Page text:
Police in the Czech Republic generally protect both peaceful protesters and counter-demonstrators, reflecting the strong legal protections for the right to freedom of peaceful assembly which are in place.
On 15th and 16th December 2017, several hundred predominantly left-wing activists protested against a meeting of representatives of European anti-immigration parties in the Czech capital, Prague. Police took heightened security measures during the meeting which included prominent far-right leaders such as Marine Le Pen and Gert Wilders. The meeting was hosted by the Freedom and Direct Democracy Party (SPD) which promotes an anti-immigration agenda and won almost 11 percent in the Czech Republic’s recent elections.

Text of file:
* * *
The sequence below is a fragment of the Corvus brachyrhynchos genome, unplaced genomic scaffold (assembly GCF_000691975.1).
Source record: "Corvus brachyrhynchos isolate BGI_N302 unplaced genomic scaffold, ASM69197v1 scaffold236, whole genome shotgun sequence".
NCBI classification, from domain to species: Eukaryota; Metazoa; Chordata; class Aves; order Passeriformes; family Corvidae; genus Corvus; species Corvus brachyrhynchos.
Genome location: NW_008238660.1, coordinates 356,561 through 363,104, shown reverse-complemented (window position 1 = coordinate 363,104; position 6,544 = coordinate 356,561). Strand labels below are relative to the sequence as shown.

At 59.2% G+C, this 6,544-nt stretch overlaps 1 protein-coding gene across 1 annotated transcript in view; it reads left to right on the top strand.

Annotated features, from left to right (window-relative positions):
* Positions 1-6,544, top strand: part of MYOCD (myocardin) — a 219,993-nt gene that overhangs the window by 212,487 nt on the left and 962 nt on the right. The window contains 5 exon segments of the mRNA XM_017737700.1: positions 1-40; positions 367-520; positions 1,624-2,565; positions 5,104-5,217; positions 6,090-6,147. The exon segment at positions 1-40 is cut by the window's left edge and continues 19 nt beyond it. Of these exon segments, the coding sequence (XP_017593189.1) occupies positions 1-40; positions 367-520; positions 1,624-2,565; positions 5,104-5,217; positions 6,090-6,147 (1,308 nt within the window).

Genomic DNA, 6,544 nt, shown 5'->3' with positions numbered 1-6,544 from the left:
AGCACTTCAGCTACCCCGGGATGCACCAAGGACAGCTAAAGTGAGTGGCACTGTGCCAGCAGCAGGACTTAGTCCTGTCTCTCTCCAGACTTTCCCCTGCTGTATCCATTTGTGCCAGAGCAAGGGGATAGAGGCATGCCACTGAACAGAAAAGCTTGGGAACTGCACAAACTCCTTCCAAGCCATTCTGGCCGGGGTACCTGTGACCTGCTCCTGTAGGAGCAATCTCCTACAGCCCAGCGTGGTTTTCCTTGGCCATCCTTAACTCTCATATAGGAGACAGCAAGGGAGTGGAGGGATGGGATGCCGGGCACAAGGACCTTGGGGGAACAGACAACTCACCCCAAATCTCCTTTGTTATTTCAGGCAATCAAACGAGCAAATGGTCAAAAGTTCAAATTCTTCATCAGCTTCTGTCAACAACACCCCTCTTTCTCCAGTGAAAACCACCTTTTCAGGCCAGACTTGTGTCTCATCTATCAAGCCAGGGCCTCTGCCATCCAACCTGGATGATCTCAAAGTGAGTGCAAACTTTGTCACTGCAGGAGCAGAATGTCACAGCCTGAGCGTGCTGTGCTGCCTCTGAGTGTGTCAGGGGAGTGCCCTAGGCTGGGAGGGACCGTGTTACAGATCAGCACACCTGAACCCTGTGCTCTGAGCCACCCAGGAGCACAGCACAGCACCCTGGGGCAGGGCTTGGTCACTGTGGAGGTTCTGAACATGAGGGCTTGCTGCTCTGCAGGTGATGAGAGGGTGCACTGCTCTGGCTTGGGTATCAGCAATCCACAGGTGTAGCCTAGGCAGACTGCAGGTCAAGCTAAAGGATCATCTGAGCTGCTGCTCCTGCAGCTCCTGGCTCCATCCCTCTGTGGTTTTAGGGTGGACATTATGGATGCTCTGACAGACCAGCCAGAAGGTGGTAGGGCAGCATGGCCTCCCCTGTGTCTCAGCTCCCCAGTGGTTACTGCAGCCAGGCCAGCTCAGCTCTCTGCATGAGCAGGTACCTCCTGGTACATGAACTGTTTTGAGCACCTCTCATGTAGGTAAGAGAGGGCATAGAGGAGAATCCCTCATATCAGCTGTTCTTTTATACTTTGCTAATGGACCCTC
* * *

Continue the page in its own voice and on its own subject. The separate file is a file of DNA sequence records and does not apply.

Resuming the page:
As Czech news outlet Romea.cz reported, the SPD leader Tomio Okamura apparently published false information on his Facebook profile, alleging that one of the participants at the above-mentioned meeting was assaulted by some of the protesters. Protest organisers, however, objected to the allegations. Video footage of the protests by Internet television station DVTV did not document any such alleged assaults.
Ondřej Mirovský, co-chair of the Green Party, objected to Czech taxpayers having to cover the costs of protecting the far-right meeting participants, stating that:
“I reject the idea that the taxpayers have to cover the costs of the comfort and safety of people who deny the Holocaust, who reject human solidarity, and who glorify ultra-nationalism. The organizer of this event, Tomio Okamura, should bear the cost”.
Originally published on CIVICUS Monitor
Featured image Martin Divisek/European Pressphoto Agency